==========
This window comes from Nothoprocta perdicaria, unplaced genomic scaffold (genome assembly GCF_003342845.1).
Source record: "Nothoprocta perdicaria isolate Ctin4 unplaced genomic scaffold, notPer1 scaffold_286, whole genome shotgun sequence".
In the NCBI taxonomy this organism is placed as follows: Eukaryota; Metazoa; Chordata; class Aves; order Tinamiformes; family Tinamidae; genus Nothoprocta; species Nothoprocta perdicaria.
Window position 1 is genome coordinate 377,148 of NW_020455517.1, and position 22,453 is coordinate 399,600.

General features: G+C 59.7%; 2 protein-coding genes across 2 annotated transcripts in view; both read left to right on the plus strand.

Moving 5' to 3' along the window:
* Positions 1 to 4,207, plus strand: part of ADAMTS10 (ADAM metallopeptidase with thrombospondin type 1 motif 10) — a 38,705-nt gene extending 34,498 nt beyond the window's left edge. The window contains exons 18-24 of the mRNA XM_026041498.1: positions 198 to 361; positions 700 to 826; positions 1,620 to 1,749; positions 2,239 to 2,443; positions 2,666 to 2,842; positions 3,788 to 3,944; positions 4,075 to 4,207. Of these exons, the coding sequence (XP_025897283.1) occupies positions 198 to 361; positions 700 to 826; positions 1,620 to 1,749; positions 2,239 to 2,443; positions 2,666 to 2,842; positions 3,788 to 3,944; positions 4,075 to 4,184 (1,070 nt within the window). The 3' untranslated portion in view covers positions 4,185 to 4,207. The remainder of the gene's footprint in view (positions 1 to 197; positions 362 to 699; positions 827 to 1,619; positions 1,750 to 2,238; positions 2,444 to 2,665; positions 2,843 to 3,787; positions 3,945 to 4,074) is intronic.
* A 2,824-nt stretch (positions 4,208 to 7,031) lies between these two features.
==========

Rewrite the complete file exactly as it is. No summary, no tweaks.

This window comes from Nothoprocta perdicaria, unplaced genomic scaffold (genome assembly GCF_003342845.1).
Source record: "Nothoprocta perdicaria isolate Ctin4 unplaced genomic scaffold, notPer1 scaffold_286, whole genome shotgun sequence".
In the NCBI taxonomy this organism is placed as follows: Eukaryota; Metazoa; Chordata; class Aves; order Tinamiformes; family Tinamidae; genus Nothoprocta; species Nothoprocta perdicaria.
Window position 1 is genome coordinate 377,148 of NW_020455517.1, and position 22,453 is coordinate 399,600.

General features: G+C 59.7%; 2 protein-coding genes across 2 annotated transcripts in view; both read left to right on the plus strand.

Moving 5' to 3' along the window:
* Positions 1 to 4,207, plus strand: part of ADAMTS10 (ADAM metallopeptidase with thrombospondin type 1 motif 10) — a 38,705-nt gene extending 34,498 nt beyond the window's left edge. The window contains exons 18-24 of the mRNA XM_026041498.1: positions 198 to 361; positions 700 to 826; positions 1,620 to 1,749; positions 2,239 to 2,443; positions 2,666 to 2,842; positions 3,788 to 3,944; positions 4,075 to 4,207. Of these exons, the coding sequence (XP_025897283.1) occupies positions 198 to 361; positions 700 to 826; positions 1,620 to 1,749; positions 2,239 to 2,443; positions 2,666 to 2,842; positions 3,788 to 3,944; positions 4,075 to 4,184 (1,070 nt within the window). The 3' untranslated portion in view covers positions 4,185 to 4,207. The remainder of the gene's footprint in view (positions 1 to 197; positions 362 to 699; positions 827 to 1,619; positions 1,750 to 2,238; positions 2,444 to 2,665; positions 2,843 to 3,787; positions 3,945 to 4,074) is intronic.
* A 2,824-nt stretch (positions 4,208 to 7,031) lies between these two features.